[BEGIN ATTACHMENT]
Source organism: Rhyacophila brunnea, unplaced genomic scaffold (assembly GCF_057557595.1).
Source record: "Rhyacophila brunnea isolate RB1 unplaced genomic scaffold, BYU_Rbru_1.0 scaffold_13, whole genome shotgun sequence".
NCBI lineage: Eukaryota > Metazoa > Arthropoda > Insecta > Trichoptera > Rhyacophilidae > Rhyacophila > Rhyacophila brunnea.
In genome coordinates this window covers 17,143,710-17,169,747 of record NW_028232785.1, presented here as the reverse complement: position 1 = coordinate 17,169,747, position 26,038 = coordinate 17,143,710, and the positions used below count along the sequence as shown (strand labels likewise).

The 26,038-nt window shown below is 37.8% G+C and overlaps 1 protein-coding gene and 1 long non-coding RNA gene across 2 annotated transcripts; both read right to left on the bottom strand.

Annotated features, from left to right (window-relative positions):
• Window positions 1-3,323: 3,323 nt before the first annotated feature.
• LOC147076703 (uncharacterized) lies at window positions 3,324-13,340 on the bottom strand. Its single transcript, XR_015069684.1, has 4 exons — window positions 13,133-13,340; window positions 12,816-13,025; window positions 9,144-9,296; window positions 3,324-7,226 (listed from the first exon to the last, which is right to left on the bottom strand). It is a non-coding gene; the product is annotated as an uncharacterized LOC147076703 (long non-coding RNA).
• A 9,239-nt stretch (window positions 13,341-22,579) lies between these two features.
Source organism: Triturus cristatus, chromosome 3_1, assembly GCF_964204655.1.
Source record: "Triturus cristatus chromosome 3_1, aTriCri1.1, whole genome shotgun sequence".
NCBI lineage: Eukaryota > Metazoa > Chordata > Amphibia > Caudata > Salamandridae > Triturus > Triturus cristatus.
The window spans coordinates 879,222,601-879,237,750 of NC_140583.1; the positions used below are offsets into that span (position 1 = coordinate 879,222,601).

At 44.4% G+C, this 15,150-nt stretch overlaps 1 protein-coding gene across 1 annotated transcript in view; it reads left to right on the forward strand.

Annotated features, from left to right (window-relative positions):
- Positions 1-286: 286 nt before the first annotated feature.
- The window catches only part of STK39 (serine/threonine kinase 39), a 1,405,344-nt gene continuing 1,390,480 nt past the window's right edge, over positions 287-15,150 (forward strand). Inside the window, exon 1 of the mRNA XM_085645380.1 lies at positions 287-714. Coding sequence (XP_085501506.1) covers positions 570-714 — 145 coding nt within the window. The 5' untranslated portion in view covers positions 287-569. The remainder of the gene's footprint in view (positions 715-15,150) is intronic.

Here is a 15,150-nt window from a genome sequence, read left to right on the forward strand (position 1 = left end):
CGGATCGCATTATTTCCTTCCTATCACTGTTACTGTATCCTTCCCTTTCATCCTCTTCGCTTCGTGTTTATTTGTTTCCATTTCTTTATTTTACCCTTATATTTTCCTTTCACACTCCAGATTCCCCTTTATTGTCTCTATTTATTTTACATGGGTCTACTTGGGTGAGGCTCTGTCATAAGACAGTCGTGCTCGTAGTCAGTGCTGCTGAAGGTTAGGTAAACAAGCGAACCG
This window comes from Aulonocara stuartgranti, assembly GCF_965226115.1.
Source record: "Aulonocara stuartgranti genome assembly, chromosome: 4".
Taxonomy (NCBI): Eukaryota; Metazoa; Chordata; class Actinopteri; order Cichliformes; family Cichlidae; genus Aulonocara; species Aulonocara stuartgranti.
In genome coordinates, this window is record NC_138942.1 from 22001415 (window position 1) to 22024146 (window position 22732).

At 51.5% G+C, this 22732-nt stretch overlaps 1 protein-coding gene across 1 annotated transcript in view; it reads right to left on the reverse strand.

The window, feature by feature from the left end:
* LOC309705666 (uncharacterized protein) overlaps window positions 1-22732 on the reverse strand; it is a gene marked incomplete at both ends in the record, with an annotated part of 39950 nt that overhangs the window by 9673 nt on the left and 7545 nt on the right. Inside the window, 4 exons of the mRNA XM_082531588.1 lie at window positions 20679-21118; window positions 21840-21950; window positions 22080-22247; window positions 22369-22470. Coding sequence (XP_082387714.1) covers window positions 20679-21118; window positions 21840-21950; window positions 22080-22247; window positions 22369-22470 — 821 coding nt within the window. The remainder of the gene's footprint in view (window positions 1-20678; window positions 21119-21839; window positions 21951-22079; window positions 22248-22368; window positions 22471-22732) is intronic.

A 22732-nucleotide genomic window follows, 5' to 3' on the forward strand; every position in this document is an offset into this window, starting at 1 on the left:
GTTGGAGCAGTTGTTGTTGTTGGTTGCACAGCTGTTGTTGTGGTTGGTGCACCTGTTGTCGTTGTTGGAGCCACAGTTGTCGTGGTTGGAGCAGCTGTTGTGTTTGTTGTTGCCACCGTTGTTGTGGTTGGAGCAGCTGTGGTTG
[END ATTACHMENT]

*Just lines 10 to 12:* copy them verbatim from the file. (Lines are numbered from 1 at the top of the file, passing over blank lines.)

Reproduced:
Source organism: Triturus cristatus, chromosome 3_1, assembly GCF_964204655.1.
Source record: "Triturus cristatus chromosome 3_1, aTriCri1.1, whole genome shotgun sequence".
NCBI lineage: Eukaryota > Metazoa > Chordata > Amphibia > Caudata > Salamandridae > Triturus > Triturus cristatus.